In Johnson’s thrilling 12th Walt Longmire mystery (after 2015’s Dry Bones), the Wyoming lawman and his longtime friend and sidekick, Henry Standing Bear, look into the circumstances that led 22-year-old Bodaway Torres, now in a coma, to run his motorcycle off the road during the country’s largest annual motorcycle rally, held in Sturgis, S.Dak. Much to Walt’s surprise, Bodaway’s mother turns out to be “the” Lola, namesake of not only Henry’s beloved car but also Walt’s infant granddaughter—and there’s a history between Henry and Lola that’s anything but pleasant. When it becomes clear that Bodaway’s crash was no accident and that ATF has its eye on the victim—was he running guns, or even drugs?—Walt is glad when his undersheriff, the always fiery Victoria Moretti, shows up, fresh off investigating her brother’s murder in Philadelphia. Whether he’s squaring off against biker gangs or teasing out long-simmering feuds involving his closest friends, Walt Longmire is always the man for the job. 15-city author tour. Agent: Gail Hochman, Brandt & Hochman Literary Agents.

  • Kirkus

    July 1, 2016
    The collision of biker gangs, a millionaire, numerous belligerent drunks, and an aging biker chick stirs up one nasty mess.Sheriff Walt Longmire, his 250-pound dog, Dog, and his friend Henry Standing Bear drive Henry's '59 Thunderbird, Lola, to Hulett, Wyoming, towing Henry's motorcycle for another try at a race Henry won years ago. The town of 400 is hosting as many as 50,000 bikers policed only by Chief William Nutter and one deputy. Nutter's proud of his latest toy, a surplus Mine-Resistant Ambush Protected vehicle financed by millionaire businessman Bob Nance that Walt has to show him how to start. Next on Nutter's wish list is Walt's and Henry's help finding out what happened to Bodaway Torres, a young biker who lies in critical condition in nearby Rapid City, most likely having been run off the road. A member of a Southwest biker gang with a long string of priors, Torres turns out to be the son of Lola Wojciechowski, the namesake of Henry's car and Walt's granddaughter. Lola wants Henry to find out what happened to Torres, but Henry, convinced she's poison, won't help until Lola hints that Torres is his son. The accident was reported by the wealthy Nance's daughter, who has drug problems and claims not to know Torres, even though his cellphone shows numerous calls from her. After several informative conversations, some leading to fisticuffs, Walt and Henry meet Brady Post, an agent with the Bureau of Alcohol, Tobacco, Firearms and Explosives who's gone undercover with the bikers but won't reveal what he's investigating. Walt's undersheriff and lover, Victoria Moretti, flies in from Philadelphia, where she's been seeking the killer of her brother and Walt's son-in-law. Both her skills and Henry's are sorely needed when all hell breaks loose. Plenty of action, humor, and literary allusions drive the story to a bang-up conclusion. Johnson (Dry Bones, 2015, etc.) never disappoints.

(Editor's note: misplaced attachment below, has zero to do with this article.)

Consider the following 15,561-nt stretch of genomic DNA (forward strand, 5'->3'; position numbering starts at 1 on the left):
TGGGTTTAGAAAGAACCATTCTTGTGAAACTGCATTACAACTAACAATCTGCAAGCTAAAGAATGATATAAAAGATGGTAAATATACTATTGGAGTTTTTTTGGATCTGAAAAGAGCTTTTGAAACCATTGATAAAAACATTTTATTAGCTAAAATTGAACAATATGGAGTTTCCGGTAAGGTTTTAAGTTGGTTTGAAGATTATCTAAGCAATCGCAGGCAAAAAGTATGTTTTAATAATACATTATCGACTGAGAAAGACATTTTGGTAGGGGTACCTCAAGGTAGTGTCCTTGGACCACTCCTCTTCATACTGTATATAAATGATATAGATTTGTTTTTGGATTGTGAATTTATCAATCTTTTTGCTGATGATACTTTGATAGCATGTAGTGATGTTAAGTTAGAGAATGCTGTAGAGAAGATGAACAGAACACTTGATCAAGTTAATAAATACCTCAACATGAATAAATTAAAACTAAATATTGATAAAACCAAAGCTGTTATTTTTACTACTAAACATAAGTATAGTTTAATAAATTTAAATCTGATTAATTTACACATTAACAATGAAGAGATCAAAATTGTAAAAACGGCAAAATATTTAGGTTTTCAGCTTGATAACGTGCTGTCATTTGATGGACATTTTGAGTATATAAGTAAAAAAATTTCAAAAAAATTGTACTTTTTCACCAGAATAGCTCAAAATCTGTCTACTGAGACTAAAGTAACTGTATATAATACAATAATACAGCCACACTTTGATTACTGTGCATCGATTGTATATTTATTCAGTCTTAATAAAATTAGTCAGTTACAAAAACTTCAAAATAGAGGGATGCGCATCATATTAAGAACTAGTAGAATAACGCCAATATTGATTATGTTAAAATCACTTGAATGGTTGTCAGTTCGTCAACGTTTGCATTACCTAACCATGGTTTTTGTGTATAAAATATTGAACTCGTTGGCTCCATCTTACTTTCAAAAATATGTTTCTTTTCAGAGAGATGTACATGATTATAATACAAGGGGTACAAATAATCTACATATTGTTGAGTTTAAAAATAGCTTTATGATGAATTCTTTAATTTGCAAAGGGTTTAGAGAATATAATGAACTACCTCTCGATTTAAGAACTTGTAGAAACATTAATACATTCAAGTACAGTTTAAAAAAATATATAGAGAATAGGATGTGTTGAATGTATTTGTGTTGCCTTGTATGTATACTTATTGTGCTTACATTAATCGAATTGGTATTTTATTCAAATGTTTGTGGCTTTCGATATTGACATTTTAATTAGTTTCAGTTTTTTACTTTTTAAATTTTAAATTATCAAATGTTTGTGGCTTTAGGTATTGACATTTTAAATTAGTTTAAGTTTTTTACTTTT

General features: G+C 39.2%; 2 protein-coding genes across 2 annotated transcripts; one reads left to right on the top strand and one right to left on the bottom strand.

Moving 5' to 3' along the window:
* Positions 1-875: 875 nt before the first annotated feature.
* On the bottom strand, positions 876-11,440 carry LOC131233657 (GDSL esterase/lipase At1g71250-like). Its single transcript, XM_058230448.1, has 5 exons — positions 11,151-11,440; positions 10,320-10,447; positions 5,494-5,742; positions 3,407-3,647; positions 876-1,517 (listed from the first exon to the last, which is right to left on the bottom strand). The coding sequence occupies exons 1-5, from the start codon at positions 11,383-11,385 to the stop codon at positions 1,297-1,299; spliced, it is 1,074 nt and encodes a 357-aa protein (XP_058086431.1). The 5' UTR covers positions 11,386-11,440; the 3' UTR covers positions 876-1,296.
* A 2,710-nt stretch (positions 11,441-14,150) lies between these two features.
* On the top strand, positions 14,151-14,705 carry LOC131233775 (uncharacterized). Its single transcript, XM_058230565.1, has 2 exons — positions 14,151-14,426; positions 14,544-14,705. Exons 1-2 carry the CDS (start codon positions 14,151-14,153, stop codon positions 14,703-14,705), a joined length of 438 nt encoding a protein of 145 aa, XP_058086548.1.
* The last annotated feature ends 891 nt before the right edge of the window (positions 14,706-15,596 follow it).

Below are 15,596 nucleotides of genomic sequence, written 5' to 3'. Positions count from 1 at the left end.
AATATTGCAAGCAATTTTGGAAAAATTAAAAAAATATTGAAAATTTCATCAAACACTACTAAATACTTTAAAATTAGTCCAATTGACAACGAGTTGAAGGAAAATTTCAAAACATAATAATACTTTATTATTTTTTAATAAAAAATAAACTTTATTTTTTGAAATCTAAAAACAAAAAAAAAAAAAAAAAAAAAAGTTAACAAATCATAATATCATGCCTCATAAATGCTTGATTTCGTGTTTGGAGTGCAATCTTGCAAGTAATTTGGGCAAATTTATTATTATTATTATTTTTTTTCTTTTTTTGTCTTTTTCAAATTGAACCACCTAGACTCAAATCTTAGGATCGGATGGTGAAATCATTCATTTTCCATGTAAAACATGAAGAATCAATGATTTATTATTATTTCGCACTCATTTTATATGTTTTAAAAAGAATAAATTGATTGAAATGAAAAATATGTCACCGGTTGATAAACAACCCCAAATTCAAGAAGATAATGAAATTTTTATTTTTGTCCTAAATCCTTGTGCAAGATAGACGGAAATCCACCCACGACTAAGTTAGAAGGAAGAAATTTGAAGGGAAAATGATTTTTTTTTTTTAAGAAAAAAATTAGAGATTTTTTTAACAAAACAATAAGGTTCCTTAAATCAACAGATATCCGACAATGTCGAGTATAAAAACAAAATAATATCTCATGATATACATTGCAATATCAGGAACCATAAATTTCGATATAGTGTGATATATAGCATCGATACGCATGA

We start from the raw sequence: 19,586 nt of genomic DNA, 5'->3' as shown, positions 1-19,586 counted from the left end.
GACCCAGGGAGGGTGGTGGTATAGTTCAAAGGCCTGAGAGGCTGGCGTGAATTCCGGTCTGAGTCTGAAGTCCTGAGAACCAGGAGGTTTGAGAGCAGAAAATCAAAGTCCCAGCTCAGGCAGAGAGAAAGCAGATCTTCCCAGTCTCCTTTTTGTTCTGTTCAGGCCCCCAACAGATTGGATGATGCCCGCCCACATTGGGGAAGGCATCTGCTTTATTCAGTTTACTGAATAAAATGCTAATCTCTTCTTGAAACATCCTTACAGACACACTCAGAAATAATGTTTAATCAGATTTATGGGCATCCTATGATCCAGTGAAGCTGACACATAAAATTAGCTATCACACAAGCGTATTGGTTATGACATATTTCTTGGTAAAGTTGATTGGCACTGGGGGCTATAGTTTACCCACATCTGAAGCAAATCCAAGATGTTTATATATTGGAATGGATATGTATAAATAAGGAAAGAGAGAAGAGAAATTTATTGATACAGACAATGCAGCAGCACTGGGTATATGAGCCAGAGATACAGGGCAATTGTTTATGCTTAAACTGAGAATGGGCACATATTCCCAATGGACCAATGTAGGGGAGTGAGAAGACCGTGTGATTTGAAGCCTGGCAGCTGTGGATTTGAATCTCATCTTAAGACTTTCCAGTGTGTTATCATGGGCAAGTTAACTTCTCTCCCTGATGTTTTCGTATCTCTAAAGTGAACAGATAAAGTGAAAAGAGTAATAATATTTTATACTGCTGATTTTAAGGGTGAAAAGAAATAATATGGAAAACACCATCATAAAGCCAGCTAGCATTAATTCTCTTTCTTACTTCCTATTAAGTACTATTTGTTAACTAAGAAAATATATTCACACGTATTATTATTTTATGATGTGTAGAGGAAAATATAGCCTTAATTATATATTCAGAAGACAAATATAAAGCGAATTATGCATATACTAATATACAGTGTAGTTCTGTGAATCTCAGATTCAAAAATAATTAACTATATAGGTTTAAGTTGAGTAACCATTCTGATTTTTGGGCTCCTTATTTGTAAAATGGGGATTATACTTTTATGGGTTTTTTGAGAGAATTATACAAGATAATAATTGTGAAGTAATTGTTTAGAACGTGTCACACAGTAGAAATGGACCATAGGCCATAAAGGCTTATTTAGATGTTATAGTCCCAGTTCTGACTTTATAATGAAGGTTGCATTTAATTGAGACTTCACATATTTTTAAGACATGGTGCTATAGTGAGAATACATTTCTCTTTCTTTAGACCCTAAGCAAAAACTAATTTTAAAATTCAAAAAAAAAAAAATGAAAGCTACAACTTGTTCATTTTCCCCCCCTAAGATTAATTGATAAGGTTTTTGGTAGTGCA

COPYRIGHT(2016) Kirkus Reviews, ALL RIGHTS RESERVED.

  • Library Journal

    April 1, 2016
    In the midst of the world's largest motorcycle rally, a young biker ends up in critical condition after being run off the road, and Sheriff Walt Longmire and good friend Henry Standing Bear are called in to investigate. Was it an accident? As the Bear says, ever quoting Arthur Conan Doyle, "There is nothing more deceptive than an obvious fact." Twelfth in the "New York Times" best-selling series.

    Copyright 2016 Library Journal, LLC Used with permission.

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An Obvious Fact
Walt Longmire Mystery Series, Book 13
Craig Johnson